Travelling and the means for travel are becoming the new concerns for citizens due to its affect on environment.
Travel and tourism being a major factor for climate change was the focal point of discussion at the Literature Fest in Alliance University. Tom Doig, an investigative journalist from New Zealand raised his concerns over the depleting climatic condition due to travel at the event, named Cities I Used to Visit.
Tom Doig at Asia Pacific Literature Festival
Tourism is a big industry as The Economic Impact Report of 2021shows that it commands 10.3 percent of the world economy; 73.7 million jobs worldwide,10.6 percent of the total world employment. The travel and tourism sector in India provided employment to nearly 80 million populations in 2020. It contributed five percent of India’s Gross Domestic Product (GDP) creating 15.3 percent of jobs shows data in statista.
But simultaneously, tourism contributes five percent of the global carbon dioxide emissions; 75 percent because of transport, 40 percent because of aviation according to the transport-related carbon emissions of the tourism sector report of 2019.
Tom Doig while talking about the cities he visited in the Asia Pacific Literary Festival said he observed increased humidity in the weather, increased crowd, excess traffic, and the loss of animal habitat and natural resources.
The United Nation’s World Tourism Organisation (UNWTO) and ITF research, released in December 2019 at United Nations Framework Convention on Climate Change (UNFCCC) COP25 shows carbon dioxide (CO2) emissions from tourism are forecasted to increase by 25 percent by 2030 from 2016.
Natasha, a medical writer said, “People usually choose remote places to travel and to explore. They don’t go for a big city to go for a holiday. And such places require a lot of travel modes.” She also said, ” All the natural resources and fossil are depleting for fuels and oils.”
Abida, an information technology (IT) professional said, ” A decade or two ago, places were less crowded and there was less pollution. But now, places have turned into tourist spots thus attracting lot of people who don’t care about the place they visit. They pollute it, exploit it for their enjoyment, and leave. ”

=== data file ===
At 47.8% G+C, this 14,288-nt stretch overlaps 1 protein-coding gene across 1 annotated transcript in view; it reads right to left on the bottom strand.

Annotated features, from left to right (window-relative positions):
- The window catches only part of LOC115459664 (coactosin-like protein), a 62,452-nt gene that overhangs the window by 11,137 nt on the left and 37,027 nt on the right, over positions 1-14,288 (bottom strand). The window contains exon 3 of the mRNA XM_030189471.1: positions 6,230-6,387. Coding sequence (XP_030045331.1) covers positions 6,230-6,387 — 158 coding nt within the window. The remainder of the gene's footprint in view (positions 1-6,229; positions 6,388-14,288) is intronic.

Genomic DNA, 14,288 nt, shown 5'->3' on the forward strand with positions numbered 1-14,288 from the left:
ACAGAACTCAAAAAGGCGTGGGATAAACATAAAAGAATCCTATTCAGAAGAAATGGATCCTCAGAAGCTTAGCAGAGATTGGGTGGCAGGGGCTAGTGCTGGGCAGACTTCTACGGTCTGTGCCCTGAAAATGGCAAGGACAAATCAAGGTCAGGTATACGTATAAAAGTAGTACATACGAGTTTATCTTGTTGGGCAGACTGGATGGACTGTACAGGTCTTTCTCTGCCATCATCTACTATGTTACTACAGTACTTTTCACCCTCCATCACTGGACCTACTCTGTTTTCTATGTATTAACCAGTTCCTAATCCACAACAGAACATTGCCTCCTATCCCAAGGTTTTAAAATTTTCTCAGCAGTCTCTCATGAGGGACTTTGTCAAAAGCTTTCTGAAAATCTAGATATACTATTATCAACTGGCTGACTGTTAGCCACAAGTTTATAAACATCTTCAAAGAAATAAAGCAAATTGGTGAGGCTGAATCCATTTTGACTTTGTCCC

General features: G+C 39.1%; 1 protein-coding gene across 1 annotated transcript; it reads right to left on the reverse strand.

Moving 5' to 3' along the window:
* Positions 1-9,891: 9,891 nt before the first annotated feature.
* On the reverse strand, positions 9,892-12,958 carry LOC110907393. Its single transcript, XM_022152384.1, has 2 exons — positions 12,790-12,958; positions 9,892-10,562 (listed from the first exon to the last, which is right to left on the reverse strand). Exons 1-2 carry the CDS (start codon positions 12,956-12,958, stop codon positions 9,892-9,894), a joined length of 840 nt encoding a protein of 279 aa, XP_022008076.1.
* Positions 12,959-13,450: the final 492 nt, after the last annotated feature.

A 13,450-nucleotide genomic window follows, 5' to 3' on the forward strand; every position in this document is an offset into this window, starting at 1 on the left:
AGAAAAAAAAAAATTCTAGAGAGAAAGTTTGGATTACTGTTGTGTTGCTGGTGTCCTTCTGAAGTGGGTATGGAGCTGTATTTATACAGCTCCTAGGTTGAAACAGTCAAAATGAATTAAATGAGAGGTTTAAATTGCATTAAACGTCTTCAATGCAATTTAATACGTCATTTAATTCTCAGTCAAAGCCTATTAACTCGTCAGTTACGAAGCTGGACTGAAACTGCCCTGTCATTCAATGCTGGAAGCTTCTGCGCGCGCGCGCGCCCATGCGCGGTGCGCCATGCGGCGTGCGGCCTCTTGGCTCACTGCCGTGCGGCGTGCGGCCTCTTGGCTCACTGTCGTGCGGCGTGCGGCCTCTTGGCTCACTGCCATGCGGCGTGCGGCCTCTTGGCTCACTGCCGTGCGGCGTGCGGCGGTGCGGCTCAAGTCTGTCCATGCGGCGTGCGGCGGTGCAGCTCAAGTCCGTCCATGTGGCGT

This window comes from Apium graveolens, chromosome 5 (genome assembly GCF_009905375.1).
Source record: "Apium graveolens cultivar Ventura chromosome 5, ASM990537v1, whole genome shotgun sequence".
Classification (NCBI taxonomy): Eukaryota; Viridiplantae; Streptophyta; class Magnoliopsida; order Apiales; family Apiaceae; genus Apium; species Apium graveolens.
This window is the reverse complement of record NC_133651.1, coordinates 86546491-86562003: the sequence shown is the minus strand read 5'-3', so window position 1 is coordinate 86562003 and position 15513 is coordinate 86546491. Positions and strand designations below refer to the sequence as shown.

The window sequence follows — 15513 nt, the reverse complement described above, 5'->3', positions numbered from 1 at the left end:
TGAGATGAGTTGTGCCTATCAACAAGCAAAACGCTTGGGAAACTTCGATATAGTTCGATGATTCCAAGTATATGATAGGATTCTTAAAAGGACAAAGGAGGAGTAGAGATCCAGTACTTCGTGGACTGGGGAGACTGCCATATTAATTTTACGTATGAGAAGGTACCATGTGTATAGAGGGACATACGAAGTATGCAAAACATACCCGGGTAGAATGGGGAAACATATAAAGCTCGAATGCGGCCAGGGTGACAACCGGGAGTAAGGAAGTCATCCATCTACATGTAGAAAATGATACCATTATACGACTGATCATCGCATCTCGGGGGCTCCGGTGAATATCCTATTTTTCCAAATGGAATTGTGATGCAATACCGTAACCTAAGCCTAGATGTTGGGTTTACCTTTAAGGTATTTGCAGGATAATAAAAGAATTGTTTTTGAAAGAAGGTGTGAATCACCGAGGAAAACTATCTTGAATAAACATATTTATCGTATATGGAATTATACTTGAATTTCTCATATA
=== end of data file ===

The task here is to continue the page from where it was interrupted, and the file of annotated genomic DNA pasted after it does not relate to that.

The COVID-19 pandemic has led to a seven percent reduction of greenhouse gas (GHG) emissions globally in 2020, providing a tangible reference to the magnitude of the effort still ahead in order to achieve the goals of the Paris Agreement, which will require around seven percent reduction of emissions on an annual basis throughout the next decade as mentioned in the Emissions Gap Report of 2019.
Mani, a BTech student said, “I don’t think tourism has anything to do with the climate change. Tourism is about exploring and experiencing new places, doesn’t mean that it is exploring the nature.”
Dr. Jyotish Kumar, a chemistry professor of Alliance University said, “We cannot blame travel and tourism for the climate change. It is not just tourists who are depleting the environment.”He further said, “It is the duty of every individual to take care of the environment no matter what city or country we are in. We should keep watch of how our habits are affecting the climate and try to change it.”
In India, 24 percent of the total respondents believe the government is the most responsible when it comes to making changes to help travel be more sustainable, followed by 22 percent who cite tourism authorities and 20 percent who said travellers themselves can bring in this change in the survey conducted by the Agoda Sustainable Travel Trends.
Dr. Kumar said that other countries have more strict measures regarding pollution and environment. “India should try to implement such measures.”